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White Coat Ceremony ushers in newest medical students

Aug. 2, 2018, 10:34 AM

Chesley Ekelem receives her white coat from Jeff Balser, MD, PhD, at last week’s White Coat Ceremony for incoming School of Medicine students. (photo by Anne Rayner)

As the 96 members of the Vanderbilt University School of Medicine’s first-year class took their seats at the front of 208 Light Hall, Bonnie Miller, MD, MMHC, welcomed them and their family members to the school’s annual Convocation and White Coat Ceremony.

The feeling in the room was reminiscent of many first days of school — nervousness, excitement and pride. Miller invoked the newest medical students to tap into the curiosity that defines childhood.

Cullen Moran shows off his new coat to the crowd in Light Hall. (photo by Anne Rayner)

“I want you to remain child-like. I hope you keep that inner child alive. I am hereby giving you permission to laugh deeply and frequently with your friends. I am recommending that you sing, dance, play soccer or play kickball, play piano. But childhood is really defined by curiosity, so I will require you to be curious. Be like that annoying but charming child who asks a million questions,” advised Miller, Senior Associate Dean for Health Sciences Education, Vanderbilt University School of Medicine, and Executive Vice President for Educational Affairs, VUMC.

Nearly 30 years ago Vanderbilt first marked the donning of the signature white coat as the official entrance into medical school for first-year students. The ceremony comes at the end of the introductory course, Foundations of the Profession, which gives students an understanding of the values and principles that guide a physician’s relationship with society and patients.

Simone Herzberg shares a laugh with Bonnie Miller, MD, after receiving her coat. (photo by Anne Rayner)

The incoming class was selected from a pool of 5,707 applicants and comes to Vanderbilt from 34 states, eight foreign countries and 54 undergraduate schools with 23 majors. Members of the class include two women who were in the U.S. Navy (one at the U.S. Naval Academy) and a male who was in the U.S. Air Force, a nurse at Monroe Carell Jr. Children’s Hospital at Vanderbilt, and a student who is partially deaf. This year, 60 percent of the class had at least one transition year before starting medical school and worked as NIH researchers, EPIC employees, medical scribes, and volunteers at senior homes, among other activities.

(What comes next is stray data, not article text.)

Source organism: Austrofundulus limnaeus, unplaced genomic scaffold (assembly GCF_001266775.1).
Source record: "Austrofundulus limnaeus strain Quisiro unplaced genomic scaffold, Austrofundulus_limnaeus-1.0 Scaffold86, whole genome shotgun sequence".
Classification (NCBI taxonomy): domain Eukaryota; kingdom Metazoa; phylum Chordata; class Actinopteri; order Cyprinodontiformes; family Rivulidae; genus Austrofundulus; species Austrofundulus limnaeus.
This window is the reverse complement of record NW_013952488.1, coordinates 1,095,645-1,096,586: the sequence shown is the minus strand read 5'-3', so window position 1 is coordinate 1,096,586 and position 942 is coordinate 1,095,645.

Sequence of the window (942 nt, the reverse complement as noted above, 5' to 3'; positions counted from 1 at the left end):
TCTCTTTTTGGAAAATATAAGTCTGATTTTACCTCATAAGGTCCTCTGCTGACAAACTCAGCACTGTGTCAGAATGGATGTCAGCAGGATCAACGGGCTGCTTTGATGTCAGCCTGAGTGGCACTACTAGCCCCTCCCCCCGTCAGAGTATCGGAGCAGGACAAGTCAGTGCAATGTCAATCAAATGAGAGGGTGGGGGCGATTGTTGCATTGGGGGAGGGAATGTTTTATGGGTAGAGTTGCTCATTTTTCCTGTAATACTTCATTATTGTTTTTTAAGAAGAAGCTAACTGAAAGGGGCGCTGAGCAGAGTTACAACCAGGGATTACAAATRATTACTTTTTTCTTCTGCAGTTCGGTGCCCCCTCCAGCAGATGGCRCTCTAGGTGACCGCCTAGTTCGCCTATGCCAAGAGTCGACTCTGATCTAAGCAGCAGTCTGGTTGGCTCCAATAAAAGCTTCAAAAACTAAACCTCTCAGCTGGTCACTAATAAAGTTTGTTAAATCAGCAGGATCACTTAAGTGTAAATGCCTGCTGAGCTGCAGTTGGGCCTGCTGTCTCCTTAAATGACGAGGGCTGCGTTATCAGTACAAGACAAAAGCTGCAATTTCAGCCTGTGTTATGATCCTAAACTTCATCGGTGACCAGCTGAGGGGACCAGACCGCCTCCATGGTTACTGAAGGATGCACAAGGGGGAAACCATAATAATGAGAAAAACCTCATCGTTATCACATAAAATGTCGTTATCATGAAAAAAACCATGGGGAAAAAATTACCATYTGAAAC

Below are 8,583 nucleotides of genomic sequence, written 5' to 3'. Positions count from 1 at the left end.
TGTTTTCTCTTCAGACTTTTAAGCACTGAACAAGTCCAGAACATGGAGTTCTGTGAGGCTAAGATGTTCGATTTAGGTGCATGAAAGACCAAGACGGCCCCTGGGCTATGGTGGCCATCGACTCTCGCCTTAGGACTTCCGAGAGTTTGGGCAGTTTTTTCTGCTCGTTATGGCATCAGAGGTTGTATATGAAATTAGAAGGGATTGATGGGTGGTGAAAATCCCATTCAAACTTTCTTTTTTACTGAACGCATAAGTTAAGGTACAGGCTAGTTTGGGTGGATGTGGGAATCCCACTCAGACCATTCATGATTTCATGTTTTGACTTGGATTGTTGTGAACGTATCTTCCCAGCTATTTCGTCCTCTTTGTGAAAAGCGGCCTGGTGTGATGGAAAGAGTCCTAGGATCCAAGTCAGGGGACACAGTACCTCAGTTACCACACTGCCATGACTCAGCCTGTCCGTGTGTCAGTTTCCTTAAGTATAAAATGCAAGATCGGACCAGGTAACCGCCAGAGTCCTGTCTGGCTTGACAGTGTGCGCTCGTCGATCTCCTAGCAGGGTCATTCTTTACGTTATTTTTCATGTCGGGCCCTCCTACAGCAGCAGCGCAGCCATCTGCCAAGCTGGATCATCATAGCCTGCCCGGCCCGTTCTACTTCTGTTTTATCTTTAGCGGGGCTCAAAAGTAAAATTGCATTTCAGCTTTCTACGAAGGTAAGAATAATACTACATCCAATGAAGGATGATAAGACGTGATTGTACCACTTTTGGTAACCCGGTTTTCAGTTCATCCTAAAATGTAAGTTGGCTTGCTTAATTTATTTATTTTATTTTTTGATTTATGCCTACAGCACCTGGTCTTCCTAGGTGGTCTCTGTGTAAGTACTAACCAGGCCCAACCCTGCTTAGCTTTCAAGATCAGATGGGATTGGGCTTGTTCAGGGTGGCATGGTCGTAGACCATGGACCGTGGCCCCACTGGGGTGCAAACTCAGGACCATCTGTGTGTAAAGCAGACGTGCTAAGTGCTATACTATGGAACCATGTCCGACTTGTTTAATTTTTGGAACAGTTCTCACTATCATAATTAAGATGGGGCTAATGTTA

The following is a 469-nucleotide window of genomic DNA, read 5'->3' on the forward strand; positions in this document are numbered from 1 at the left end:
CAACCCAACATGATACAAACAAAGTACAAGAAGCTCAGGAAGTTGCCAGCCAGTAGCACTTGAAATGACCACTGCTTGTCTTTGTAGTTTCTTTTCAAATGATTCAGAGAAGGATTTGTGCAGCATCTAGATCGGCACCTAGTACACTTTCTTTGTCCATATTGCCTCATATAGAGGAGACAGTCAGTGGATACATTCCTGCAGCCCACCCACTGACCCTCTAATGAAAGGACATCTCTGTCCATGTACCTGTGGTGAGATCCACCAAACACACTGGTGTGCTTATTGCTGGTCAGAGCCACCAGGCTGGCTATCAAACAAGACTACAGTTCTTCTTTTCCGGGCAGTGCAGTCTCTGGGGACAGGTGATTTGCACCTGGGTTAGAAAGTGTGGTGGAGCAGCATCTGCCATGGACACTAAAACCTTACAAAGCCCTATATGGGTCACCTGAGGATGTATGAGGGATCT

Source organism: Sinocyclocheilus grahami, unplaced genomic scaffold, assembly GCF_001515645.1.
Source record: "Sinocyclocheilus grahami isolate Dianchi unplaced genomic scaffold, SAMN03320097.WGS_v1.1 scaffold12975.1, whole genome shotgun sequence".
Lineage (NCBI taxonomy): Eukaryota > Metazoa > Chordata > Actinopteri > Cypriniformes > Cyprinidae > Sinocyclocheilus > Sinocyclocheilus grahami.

Fourteen of the students plan to pursue MD/PhD degrees; four students are enrolled in the Medical Innovators Development Program (MIDP), a four-year PhD-to-MD, training curriculum tailored to engineers and applied scientists; and 19 students belong to groups that are underrepresented in medicine.

Co-chairs of the admissions committee and those responsible for selecting the class, Alice Coogan, MD, and Joey Barnett, PhD, read the names of the students as they received their white coats.

Jeff Balser, MD, PhD, President and CEO of VUMC and Dean of the School of Medicine, Amy Fleming, MD, associate dean for Medical Student Affairs, and André Churchwell, MD, senior associate dean for Diversity Affairs and Chief Diversity Officer, assisted with the distribution of coats.

School of Medicine students recite an oath detailing the obligations of learners and teachers at the conclusion of last week’s ceremony. (photo by Anne Rayner)

Miller thanked the White Coat sponsors who made donations to support the many student activities and organizations that enrich student life at Vanderbilt.

“In class this morning I asked the students to jot down a few personal commitments for the coming years about the kinds of people they hope to become as they are transformed into enlightened change agents. These are in self-addressed envelopes in their pockets. When we place white coats on their shoulders, they will feel the weight not only of the jackets but also of their promises,” Miller said.

At the conclusion of the ceremony, students, along with their advisory college mentors, recited an oath originally composed by the faculty of the University of Namibia Medical School and modified for VUSM that detailed the obligations and responsibilities of learners and their teachers instead of defining those of a physician.

“Wherever you are in Nashville or Namibia, white coats possess a very powerful, universal symbolism, and this should cause you to wear them throughout your careers with a sense of humility and obligation, striving to live up to those very high expectations,” Miller said.

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